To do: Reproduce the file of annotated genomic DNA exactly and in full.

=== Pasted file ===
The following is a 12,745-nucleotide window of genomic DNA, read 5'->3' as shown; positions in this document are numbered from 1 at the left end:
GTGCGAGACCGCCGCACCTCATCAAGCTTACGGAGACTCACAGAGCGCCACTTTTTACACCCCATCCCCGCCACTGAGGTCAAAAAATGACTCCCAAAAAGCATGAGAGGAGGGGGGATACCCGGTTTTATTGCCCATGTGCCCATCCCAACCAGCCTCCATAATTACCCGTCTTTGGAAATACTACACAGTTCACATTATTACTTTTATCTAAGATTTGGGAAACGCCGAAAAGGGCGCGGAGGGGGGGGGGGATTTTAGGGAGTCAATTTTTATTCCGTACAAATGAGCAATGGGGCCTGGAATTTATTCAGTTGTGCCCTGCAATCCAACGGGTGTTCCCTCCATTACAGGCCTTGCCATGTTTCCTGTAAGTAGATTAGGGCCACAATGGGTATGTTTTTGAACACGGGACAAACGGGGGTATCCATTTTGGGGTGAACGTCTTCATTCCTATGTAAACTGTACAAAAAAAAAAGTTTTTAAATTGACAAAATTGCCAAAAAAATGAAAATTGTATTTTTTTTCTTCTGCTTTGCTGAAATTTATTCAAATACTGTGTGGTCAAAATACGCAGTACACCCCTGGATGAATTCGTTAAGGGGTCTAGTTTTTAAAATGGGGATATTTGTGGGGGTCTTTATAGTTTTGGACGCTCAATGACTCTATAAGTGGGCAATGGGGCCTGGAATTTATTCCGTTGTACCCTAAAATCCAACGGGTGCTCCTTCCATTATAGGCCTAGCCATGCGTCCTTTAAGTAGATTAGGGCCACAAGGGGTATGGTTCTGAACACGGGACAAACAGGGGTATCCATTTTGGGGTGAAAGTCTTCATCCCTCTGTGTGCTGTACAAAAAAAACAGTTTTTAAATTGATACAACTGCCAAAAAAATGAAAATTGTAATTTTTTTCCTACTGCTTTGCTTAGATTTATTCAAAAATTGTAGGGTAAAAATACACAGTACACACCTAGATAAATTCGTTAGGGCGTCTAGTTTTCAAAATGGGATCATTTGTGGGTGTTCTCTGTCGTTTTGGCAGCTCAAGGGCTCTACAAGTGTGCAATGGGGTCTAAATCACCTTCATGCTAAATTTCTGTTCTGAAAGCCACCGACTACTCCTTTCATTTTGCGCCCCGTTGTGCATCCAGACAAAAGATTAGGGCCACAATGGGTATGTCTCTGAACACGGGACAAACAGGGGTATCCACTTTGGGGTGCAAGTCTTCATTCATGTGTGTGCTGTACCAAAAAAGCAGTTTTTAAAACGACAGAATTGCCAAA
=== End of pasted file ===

The following is a 12,745-nucleotide window of genomic DNA, read 5'->3' as shown; positions in this document are numbered from 1 at the left end:
GTGCGAGACCGCCGCACCTCATCAAGCTTACGGAGACTCACAGAGCGCCACTTTTTACACCCCATCCCCGCCACTGAGGTCAAAAAATGACTCCCAAAAAGCATGAGAGGAGGGGGGATACCCGGTTTTATTGCCCATGTGCCCATCCCAACCAGCCTCCATAATTACCCGTCTTTGGAAATACTACACAGTTCACATTATTACTTTTATCTAAGATTTGGGAAACGCCGAAAAGGGCGCGGAGGGGGGGGGGGATTTTAGGGAGTCAATTTTTATTCCGTACAAATGAGCAATGGGGCCTGGAATTTATTCAGTTGTGCCCTGCAATCCAACGGGTGTTCCCTCCATTACAGGCCTTGCCATGTTTCCTGTAAGTAGATTAGGGCCACAATGGGTATGTTTTTGAACACGGGACAAACGGGGGTATCCATTTTGGGGTGAACGTCTTCATTCCTATGTAAACTGTACAAAAAAAAAAGTTTTTAAATTGACAAAATTGCCAAAAAAATGAAAATTGTATTTTTTTTCTTCTGCTTTGCTGAAATTTATTCAAATACTGTGTGGTCAAAATACGCAGTACACCCCTGGATGAATTCGTTAAGGGGTCTAGTTTTTAAAATGGGGATATTTGTGGGGGTCTTTATAGTTTTGGACGCTCAATGACTCTATAAGTGGGCAATGGGGCCTGGAATTTATTCCGTTGTACCCTAAAATCCAACGGGTGCTCCTTCCATTATAGGCCTAGCCATGCGTCCTTTAAGTAGATTAGGGCCACAAGGGGTATGGTTCTGAACACGGGACAAACAGGGGTATCCATTTTGGGGTGAAAGTCTTCATCCCTCTGTGTGCTGTACAAAAAAAACAGTTTTTAAATTGATACAACTGCCAAAAAAATGAAAATTGTAATTTTTTTCCTACTGCTTTGCTTAGATTTATTCAAAAATTGTAGGGTAAAAATACACAGTACACACCTAGATAAATTCGTTAGGGCGTCTAGTTTTCAAAATGGGATCATTTGTGGGTGTTCTCTGTCGTTTTGGCAGCTCAAGGGCTCTACAAGTGTGCAATGGGGTCTAAATCACCTTCATGCTAAATTTCTGTTCTGAAAGCCACCGACTACTCCTTTCATTTTGCGCCCCGTTGTGCATCCAGACAAAAGATTAGGGCCACAATGGGTATGTCTCTGAACACGGGACAAACAGGGGTATCCACTTTGGGGTGCAAGTCTTCATTCATGTGTGTGCTGTACCAAAAAAGCAGTTTTTAAAACGACAGAATTGCCAAA